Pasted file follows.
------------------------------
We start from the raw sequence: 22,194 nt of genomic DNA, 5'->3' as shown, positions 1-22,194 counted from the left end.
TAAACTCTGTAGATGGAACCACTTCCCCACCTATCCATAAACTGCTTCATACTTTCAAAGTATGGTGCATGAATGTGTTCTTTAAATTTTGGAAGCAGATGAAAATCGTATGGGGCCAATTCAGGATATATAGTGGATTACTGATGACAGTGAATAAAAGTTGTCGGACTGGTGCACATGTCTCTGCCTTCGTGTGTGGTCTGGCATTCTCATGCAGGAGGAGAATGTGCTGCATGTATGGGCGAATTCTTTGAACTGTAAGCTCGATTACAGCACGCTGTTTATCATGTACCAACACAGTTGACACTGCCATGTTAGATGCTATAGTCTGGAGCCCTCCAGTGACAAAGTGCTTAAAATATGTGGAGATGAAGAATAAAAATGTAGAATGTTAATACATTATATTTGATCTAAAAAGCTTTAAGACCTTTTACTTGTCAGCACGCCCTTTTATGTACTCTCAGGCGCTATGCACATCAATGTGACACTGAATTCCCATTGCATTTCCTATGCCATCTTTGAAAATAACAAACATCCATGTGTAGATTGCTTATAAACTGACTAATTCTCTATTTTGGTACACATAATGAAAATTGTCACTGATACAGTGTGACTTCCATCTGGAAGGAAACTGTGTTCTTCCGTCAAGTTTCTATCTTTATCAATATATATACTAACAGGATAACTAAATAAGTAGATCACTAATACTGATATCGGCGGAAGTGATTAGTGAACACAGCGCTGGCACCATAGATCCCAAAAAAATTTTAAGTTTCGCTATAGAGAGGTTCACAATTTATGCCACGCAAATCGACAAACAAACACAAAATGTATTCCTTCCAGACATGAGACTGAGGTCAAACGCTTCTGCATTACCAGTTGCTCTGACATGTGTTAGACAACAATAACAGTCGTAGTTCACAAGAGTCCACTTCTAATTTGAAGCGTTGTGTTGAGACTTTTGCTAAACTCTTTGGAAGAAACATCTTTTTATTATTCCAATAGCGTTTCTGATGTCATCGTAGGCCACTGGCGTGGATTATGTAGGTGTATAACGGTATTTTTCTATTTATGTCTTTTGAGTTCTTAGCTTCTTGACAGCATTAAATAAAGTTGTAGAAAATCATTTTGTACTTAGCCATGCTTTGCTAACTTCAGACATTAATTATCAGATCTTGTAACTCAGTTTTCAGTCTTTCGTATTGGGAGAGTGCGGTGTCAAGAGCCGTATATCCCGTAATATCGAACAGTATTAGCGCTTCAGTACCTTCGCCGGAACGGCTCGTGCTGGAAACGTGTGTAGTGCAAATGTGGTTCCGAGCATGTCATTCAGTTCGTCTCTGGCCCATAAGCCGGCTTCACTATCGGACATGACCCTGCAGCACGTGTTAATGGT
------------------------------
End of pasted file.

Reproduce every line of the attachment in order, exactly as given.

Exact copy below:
We start from the raw sequence: 22,194 nt of genomic DNA, 5'->3' as shown, positions 1-22,194 counted from the left end.
TAAACTCTGTAGATGGAACCACTTCCCCACCTATCCATAAACTGCTTCATACTTTCAAAGTATGGTGCATGAATGTGTTCTTTAAATTTTGGAAGCAGATGAAAATCGTATGGGGCCAATTCAGGATATATAGTGGATTACTGATGACAGTGAATAAAAGTTGTCGGACTGGTGCACATGTCTCTGCCTTCGTGTGTGGTCTGGCATTCTCATGCAGGAGGAGAATGTGCTGCATGTATGGGCGAATTCTTTGAACTGTAAGCTCGATTACAGCACGCTGTTTATCATGTACCAACACAGTTGACACTGCCATGTTAGATGCTATAGTCTGGAGCCCTCCAGTGACAAAGTGCTTAAAATATGTGGAGATGAAGAATAAAAATGTAGAATGTTAATACATTATATTTGATCTAAAAAGCTTTAAGACCTTTTACTTGTCAGCACGCCCTTTTATGTACTCTCAGGCGCTATGCACATCAATGTGACACTGAATTCCCATTGCATTTCCTATGCCATCTTTGAAAATAACAAACATCCATGTGTAGATTGCTTATAAACTGACTAATTCTCTATTTTGGTACACATAATGAAAATTGTCACTGATACAGTGTGACTTCCATCTGGAAGGAAACTGTGTTCTTCCGTCAAGTTTCTATCTTTATCAATATATATACTAACAGGATAACTAAATAAGTAGATCACTAATACTGATATCGGCGGAAGTGATTAGTGAACACAGCGCTGGCACCATAGATCCCAAAAAAATTTTAAGTTTCGCTATAGAGAGGTTCACAATTTATGCCACGCAAATCGACAAACAAACACAAAATGTATTCCTTCCAGACATGAGACTGAGGTCAAACGCTTCTGCATTACCAGTTGCTCTGACATGTGTTAGACAACAATAACAGTCGTAGTTCACAAGAGTCCACTTCTAATTTGAAGCGTTGTGTTGAGACTTTTGCTAAACTCTTTGGAAGAAACATCTTTTTATTATTCCAATAGCGTTTCTGATGTCATCGTAGGCCACTGGCGTGGATTATGTAGGTGTATAACGGTATTTTTCTATTTATGTCTTTTGAGTTCTTAGCTTCTTGACAGCATTAAATAAAGTTGTAGAAAATCATTTTGTACTTAGCCATGCTTTGCTAACTTCAGACATTAATTATCAGATCTTGTAACTCAGTTTTCAGTCTTTCGTATTGGGAGAGTGCGGTGTCAAGAGCCGTATATCCCGTAATATCGAACAGTATTAGCGCTTCAGTACCTTCGCCGGAACGGCTCGTGCTGGAAACGTGTGTAGTGCAAATGTGGTTCCGAGCATGTCATTCAGTTCGTCTCTGGCCCATAAGCCGGCTTCACTATCGGACATGACCCTGCAGCACGTGTTAATGGT